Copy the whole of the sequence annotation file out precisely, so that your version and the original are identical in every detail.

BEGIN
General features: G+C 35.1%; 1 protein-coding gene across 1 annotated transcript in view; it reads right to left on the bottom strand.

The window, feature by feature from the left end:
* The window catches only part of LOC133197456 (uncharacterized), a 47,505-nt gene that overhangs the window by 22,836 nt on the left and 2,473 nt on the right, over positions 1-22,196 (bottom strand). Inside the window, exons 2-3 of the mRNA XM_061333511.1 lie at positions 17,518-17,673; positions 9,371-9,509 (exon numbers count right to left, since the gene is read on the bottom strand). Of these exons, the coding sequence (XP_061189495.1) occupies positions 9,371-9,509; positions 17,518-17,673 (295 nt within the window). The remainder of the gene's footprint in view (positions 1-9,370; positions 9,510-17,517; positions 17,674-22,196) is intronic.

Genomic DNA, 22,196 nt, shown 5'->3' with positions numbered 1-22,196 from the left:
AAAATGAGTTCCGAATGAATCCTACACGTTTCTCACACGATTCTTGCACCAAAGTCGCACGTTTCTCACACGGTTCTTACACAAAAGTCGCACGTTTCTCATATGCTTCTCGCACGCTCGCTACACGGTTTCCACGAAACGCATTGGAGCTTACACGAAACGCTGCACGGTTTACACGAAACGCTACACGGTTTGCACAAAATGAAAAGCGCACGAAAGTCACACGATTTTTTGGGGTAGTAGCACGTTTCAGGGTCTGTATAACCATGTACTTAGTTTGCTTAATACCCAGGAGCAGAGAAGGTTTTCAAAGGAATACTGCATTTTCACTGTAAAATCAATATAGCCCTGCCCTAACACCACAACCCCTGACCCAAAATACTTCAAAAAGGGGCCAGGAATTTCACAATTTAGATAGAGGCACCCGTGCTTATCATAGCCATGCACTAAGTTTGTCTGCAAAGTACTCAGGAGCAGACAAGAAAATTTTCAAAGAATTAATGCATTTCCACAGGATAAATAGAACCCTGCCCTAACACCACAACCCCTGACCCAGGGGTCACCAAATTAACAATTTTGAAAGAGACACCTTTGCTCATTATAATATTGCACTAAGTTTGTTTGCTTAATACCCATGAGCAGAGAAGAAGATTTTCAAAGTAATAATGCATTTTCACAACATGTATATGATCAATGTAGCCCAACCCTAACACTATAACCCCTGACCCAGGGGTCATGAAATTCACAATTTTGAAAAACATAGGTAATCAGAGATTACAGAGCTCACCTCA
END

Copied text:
General features: G+C 35.1%; 1 protein-coding gene across 1 annotated transcript in view; it reads right to left on the bottom strand.

The window, feature by feature from the left end:
* The window catches only part of LOC133197456 (uncharacterized), a 47,505-nt gene that overhangs the window by 22,836 nt on the left and 2,473 nt on the right, over positions 1-22,196 (bottom strand). Inside the window, exons 2-3 of the mRNA XM_061333511.1 lie at positions 17,518-17,673; positions 9,371-9,509 (exon numbers count right to left, since the gene is read on the bottom strand). Of these exons, the coding sequence (XP_061189495.1) occupies positions 9,371-9,509; positions 17,518-17,673 (295 nt within the window). The remainder of the gene's footprint in view (positions 1-9,370; positions 9,510-17,517; positions 17,674-22,196) is intronic.

Genomic DNA, 22,196 nt, shown 5'->3' with positions numbered 1-22,196 from the left:
AAAATGAGTTCCGAATGAATCCTACACGTTTCTCACACGATTCTTGCACCAAAGTCGCACGTTTCTCACACGGTTCTTACACAAAAGTCGCACGTTTCTCATATGCTTCTCGCACGCTCGCTACACGGTTTCCACGAAACGCATTGGAGCTTACACGAAACGCTGCACGGTTTACACGAAACGCTACACGGTTTGCACAAAATGAAAAGCGCACGAAAGTCACACGATTTTTTGGGGTAGTAGCACGTTTCAGGGTCTGTATAACCATGTACTTAGTTTGCTTAATACCCAGGAGCAGAGAAGGTTTTCAAAGGAATACTGCATTTTCACTGTAAAATCAATATAGCCCTGCCCTAACACCACAACCCCTGACCCAAAATACTTCAAAAAGGGGCCAGGAATTTCACAATTTAGATAGAGGCACCCGTGCTTATCATAGCCATGCACTAAGTTTGTCTGCAAAGTACTCAGGAGCAGACAAGAAAATTTTCAAAGAATTAATGCATTTCCACAGGATAAATAGAACCCTGCCCTAACACCACAACCCCTGACCCAGGGGTCACCAAATTAACAATTTTGAAAGAGACACCTTTGCTCATTATAATATTGCACTAAGTTTGTTTGCTTAATACCCATGAGCAGAGAAGAAGATTTTCAAAGTAATAATGCATTTTCACAACATGTATATGATCAATGTAGCCCAACCCTAACACTATAACCCCTGACCCAGGGGTCATGAAATTCACAATTTTGAAAAACATAGGTAATCAGAGATTACAGAGCTCACCTCA